Will NAFTA Force US to Drink MTBE?
by Elisa Lynch

On October 13, 2000, Earth Island's Bluewater Network (BWN) joined the Earthjustice Legal Defense Fund, Communities for a Better Environment, and the Center for International Environmental Law demanding to participate as amici curiae (friends of the court) in an international arbitration proceeding under the North American Free Trade Agreement (NAFTA). The request was supported by more than 80 US, Canadian, and Mexican organizations

The dispute arises out of California's decision to remove the toxic chemical additive MTBE from gasoline. MTBE, which has already leached into critical municipal water supplies, is a potential carcinogen that poses a significant risk to human health and the environment- The Canadian Methanex Corporation contends that California's phase-out order violates NAFTA's foreign investment provisions. Methanex is demanding payment of nearly $1 billion if California does not rescind the MTBE prohibition.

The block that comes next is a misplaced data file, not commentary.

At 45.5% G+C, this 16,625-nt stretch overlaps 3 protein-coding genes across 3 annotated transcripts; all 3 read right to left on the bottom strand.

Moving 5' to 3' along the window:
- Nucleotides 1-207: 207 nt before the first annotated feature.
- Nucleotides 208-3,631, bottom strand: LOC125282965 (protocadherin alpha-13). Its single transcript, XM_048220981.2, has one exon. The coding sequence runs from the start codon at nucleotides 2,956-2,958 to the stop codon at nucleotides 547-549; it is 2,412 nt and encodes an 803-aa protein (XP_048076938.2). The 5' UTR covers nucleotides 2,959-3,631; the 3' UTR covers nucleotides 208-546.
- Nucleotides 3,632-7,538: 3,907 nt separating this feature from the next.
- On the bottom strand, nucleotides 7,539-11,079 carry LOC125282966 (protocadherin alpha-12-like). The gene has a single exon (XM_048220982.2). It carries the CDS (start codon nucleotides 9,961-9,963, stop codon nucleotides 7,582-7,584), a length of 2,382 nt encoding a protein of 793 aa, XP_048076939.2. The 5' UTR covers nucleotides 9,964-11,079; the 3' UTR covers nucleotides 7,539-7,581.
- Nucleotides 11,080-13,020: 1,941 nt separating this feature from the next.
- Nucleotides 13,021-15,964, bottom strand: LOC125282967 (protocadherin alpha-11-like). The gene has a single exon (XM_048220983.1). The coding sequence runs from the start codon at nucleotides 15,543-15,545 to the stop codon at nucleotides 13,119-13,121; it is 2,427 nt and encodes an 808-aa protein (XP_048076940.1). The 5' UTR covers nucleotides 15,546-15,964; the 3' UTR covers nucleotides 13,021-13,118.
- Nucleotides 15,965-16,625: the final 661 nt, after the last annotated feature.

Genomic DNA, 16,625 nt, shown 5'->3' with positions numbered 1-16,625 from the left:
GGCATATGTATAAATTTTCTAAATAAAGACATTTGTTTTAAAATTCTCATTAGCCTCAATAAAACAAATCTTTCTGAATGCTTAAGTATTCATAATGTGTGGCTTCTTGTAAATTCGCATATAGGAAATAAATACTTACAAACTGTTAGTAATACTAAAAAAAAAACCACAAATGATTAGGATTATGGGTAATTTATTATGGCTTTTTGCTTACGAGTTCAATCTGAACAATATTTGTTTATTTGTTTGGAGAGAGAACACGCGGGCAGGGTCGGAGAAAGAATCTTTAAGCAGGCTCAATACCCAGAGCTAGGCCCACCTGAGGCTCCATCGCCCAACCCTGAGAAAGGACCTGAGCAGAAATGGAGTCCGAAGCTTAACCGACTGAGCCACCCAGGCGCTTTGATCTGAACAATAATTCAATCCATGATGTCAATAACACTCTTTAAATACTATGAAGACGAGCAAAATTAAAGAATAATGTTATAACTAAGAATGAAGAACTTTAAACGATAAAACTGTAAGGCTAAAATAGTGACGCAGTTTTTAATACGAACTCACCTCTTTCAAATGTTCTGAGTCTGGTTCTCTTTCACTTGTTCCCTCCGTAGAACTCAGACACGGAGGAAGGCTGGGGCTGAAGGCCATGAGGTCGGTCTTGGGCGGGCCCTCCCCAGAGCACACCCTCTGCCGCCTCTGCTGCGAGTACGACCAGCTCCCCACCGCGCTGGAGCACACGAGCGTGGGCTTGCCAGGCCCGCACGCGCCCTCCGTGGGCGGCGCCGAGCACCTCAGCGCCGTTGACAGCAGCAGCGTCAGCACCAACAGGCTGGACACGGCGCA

Methanex's challenge raises crucial issues concerning the ability of local, state, and national governments to act to protect the fundamental interests of their citizens. This corporate challenge also threatens to disrupt the interaction between international investment rules and domestic laws. The decision in this case will directly affect the interests of the citizens of California, as well as all citizens of the US, Mexico, and Canada.

"Allowing amicus participation would also help counter public concern that this arbitration is undemocratic and unfair because affected citizens are excluded from participating," the groups argued in their letter to the arbitration panel.

"California's MTBE phase-out is the result of a democratic process. Methanex is seeking a huge payment that could be a major disincentive for California to maintain the phase-out. The threat this proceeding poses to California's democratically implemented environmental measure makes it especially important that representatives of the public be permitted to participate"

What You Can Do: Express your concerns to NAFTA's Chapter 11 Arbitration Tribunal, c/o International Center for Settlement of Investment Disputes, World Bank, 1818 H Street NW Washington, DC 20433.

© Earth Island Journal, Spring 2001

 

Archives